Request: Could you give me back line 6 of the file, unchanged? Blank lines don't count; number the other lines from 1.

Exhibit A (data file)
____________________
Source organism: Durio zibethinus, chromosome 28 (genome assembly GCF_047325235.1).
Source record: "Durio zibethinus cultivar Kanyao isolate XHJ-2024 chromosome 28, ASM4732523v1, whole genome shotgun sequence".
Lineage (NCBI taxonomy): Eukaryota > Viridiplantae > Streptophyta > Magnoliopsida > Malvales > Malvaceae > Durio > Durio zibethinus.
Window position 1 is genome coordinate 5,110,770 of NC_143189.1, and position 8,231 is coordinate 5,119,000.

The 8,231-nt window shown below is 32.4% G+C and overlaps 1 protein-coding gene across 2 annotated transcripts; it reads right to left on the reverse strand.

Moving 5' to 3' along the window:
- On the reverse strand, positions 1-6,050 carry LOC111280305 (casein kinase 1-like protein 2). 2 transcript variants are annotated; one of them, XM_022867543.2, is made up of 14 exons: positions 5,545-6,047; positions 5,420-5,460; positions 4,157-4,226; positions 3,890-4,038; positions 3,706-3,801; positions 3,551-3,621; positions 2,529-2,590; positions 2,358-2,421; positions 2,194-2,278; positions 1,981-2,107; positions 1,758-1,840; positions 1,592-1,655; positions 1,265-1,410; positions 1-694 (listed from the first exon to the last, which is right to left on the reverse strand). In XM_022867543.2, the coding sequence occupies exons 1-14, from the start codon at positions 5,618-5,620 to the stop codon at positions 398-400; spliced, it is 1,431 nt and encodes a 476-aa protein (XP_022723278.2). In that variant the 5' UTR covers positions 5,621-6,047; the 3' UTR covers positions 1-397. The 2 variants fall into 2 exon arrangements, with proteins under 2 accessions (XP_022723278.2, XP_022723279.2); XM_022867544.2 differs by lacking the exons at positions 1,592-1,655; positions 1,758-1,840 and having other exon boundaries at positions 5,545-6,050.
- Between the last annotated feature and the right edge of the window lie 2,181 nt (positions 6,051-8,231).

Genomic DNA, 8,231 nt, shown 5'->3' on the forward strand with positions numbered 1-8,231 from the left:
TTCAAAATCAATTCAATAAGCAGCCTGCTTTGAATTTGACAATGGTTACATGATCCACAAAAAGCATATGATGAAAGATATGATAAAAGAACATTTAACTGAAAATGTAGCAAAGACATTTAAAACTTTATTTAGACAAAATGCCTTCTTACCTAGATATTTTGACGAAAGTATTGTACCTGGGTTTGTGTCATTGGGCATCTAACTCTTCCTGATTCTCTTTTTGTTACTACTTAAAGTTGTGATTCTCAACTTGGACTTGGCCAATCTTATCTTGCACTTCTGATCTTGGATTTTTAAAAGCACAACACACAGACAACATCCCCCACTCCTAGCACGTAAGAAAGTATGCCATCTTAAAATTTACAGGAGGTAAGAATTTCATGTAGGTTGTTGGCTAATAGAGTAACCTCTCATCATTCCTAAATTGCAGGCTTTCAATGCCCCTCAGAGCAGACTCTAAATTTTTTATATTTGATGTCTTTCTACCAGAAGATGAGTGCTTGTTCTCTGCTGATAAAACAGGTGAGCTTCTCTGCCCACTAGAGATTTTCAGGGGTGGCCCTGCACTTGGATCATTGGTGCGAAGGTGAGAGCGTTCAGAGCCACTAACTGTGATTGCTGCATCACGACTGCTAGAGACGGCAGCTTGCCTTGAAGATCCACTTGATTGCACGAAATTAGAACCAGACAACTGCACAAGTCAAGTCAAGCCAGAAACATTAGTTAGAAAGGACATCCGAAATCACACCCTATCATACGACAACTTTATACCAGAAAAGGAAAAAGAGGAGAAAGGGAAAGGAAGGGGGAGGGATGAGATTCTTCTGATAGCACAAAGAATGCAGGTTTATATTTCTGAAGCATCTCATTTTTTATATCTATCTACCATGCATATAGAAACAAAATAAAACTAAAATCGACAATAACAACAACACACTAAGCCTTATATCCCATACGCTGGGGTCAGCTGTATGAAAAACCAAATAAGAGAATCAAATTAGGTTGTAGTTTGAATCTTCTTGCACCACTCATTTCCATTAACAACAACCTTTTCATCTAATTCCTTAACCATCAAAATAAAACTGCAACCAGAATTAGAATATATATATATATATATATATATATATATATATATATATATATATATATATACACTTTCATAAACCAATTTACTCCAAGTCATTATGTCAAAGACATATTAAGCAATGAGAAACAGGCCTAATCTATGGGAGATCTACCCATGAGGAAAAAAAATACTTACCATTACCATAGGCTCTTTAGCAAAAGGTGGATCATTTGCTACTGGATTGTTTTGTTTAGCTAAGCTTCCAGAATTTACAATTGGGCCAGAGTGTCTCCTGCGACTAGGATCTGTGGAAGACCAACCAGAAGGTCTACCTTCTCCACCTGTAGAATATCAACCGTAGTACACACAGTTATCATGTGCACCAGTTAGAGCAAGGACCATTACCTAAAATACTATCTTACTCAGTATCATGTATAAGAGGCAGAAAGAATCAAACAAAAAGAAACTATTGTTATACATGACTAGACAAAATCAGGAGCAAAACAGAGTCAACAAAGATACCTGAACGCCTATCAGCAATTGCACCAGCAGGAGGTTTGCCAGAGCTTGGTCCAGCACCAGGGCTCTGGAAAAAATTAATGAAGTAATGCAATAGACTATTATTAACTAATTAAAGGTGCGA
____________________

Moving 5' to 3' along the window: